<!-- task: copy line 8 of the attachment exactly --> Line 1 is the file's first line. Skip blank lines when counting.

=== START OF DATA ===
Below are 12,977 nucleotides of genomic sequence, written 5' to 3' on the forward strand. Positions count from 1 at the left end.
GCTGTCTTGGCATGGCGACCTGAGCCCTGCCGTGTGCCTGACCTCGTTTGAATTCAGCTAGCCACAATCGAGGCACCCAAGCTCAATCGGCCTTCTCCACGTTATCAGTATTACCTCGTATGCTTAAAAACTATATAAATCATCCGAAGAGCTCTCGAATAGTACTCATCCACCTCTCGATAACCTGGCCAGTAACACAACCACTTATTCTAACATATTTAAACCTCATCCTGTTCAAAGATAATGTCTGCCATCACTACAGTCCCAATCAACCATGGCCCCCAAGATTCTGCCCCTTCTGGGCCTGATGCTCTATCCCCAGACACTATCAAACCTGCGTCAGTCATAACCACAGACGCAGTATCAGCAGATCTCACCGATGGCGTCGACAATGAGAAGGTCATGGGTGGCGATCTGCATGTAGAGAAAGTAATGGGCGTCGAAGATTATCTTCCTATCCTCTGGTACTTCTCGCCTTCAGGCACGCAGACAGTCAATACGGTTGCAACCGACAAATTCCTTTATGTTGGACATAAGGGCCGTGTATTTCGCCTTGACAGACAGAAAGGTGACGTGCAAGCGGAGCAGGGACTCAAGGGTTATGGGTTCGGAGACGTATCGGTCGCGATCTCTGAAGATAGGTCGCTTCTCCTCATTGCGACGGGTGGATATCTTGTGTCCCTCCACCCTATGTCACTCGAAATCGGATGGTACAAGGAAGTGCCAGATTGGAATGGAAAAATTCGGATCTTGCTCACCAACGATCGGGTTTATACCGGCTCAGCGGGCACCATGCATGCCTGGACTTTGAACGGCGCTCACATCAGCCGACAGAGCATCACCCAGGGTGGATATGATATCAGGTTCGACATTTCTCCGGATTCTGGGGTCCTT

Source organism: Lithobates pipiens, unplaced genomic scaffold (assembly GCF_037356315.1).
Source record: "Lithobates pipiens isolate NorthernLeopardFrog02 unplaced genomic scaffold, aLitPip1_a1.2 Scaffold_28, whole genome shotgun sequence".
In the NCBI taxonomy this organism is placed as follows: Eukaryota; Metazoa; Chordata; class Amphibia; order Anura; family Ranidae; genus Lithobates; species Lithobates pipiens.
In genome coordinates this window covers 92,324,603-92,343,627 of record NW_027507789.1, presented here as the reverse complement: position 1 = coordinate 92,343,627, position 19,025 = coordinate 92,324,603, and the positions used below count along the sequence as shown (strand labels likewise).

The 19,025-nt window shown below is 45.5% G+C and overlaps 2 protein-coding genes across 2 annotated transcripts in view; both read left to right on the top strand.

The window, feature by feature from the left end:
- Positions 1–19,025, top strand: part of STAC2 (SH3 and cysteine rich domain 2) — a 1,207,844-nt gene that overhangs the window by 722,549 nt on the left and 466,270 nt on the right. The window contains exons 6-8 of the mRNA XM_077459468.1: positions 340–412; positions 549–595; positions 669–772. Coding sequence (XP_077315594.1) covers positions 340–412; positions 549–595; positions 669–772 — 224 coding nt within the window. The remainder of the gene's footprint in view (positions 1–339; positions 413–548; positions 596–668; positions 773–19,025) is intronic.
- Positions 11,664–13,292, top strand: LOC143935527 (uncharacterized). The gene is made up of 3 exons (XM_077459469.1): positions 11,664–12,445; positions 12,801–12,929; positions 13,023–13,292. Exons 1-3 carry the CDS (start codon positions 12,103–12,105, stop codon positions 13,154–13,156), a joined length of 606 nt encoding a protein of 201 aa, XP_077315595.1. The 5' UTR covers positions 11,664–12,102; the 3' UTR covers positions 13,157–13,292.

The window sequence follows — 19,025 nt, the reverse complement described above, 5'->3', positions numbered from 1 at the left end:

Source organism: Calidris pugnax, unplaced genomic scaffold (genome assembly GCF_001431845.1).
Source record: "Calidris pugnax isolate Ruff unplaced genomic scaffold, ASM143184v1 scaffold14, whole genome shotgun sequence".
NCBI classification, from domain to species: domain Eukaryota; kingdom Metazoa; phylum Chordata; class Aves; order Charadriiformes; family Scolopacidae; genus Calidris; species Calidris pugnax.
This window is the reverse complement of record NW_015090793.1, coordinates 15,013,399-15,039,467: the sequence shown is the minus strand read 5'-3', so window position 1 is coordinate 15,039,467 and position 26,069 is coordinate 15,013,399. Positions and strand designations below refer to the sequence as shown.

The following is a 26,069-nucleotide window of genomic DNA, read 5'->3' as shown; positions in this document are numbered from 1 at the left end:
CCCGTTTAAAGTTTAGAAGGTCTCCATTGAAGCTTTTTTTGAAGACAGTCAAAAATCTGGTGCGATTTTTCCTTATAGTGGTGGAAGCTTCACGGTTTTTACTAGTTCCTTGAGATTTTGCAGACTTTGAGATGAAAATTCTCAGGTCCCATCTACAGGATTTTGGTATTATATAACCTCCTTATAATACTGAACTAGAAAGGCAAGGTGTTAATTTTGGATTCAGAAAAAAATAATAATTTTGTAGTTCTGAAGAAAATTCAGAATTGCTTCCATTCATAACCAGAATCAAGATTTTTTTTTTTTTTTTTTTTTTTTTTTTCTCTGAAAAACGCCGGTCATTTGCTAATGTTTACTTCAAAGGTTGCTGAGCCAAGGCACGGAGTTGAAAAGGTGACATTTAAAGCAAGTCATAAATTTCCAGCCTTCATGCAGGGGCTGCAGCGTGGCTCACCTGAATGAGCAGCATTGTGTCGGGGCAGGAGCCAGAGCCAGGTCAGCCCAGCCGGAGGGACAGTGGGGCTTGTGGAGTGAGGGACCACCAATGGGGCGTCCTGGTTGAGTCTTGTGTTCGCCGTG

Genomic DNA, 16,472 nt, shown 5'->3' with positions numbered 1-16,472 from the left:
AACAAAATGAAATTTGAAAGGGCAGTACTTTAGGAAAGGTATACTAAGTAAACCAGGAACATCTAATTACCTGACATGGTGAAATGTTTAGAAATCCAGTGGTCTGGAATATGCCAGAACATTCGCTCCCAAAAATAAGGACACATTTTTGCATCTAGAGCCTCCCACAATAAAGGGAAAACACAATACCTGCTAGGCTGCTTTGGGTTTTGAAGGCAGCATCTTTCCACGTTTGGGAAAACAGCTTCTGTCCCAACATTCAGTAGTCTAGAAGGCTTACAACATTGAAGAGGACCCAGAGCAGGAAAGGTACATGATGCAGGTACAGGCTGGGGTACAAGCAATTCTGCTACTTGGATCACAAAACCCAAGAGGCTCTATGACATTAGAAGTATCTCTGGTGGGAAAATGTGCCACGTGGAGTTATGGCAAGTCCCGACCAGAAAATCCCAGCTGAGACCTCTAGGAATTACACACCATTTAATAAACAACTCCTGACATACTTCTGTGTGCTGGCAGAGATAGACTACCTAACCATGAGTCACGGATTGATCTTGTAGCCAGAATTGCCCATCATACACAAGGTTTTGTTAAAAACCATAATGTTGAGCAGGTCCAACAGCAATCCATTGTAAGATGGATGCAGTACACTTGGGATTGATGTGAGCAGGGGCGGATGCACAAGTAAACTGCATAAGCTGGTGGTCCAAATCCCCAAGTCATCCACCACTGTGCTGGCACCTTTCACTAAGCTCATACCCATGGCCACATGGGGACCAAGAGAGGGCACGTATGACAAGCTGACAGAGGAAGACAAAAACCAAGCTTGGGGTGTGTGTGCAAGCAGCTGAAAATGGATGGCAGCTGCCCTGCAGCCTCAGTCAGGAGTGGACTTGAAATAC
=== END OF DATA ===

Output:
The window, feature by feature from the left end: